Pressured by the largest protests the country has seen since the fall of communism in 1989, the Romanian government repealed a corruption decriminalization decree over the weekend that would have benefited some politicians. But the late action to quell demonstrations after a week of protests in the capital, Bucharest and in others cities, was not sufficient to recall Romanians from the streets as many now demand the government resigns.
Prime Minister Sorin Grindeanu's Social Democratic Party(PSD), issued a decree last Tuesday that decriminalized some aspects of corruption including non-jail time for corruption involving less than $48,000. Romanian skeptics saw the new law as abetting corruption and specifically benefiting politicians and magistrates already convicted or facing trials for corruption, including the leader of the PSD, Liviu Dragnea, who was forced from power by protests in 2015, amid charges of defrauding the country. Protests involving more than 150,000 demonstrators ensued in Bucharest and in other cities across Romania last week.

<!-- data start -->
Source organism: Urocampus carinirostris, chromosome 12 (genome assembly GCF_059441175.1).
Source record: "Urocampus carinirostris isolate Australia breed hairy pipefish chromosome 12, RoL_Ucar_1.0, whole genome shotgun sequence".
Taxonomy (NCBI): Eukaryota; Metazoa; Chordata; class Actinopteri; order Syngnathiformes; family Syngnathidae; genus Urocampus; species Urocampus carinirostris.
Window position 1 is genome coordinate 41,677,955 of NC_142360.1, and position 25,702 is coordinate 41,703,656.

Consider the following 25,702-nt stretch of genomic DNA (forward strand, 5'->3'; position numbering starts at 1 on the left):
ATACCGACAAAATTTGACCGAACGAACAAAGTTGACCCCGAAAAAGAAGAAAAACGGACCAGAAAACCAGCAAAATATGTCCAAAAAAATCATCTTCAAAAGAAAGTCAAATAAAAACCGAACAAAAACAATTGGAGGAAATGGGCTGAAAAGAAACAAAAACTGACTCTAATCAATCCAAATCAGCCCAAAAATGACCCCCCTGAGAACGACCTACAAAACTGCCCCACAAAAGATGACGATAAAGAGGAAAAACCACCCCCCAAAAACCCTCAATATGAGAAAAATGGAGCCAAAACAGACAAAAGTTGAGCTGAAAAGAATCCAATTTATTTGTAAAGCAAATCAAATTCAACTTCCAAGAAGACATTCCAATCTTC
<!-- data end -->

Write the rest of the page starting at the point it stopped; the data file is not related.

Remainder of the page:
The government, according to the BBC-News, scrapped the decree over the weekend with the intention of putting a revised version of the law before parliament. Fearing the retention of any parts of the law that would shield politicians from corruption prosecution, Romanians turned out more than 500,000 strong on Sunday night, in demonstrations at Victory Square and elsewhere across the country for a sixth day-in-a-row with many protesters calling upon the government to resign.
While the government cites prison overcrowding as a reason for the decriminalization draft law, Romanians remain suspect of corruption. Thus, Romanians have taken the lead in putting elected officials on notice worldwide that people are ready, willing and able to stand and to demand fairness, accountability and transparency in their governance.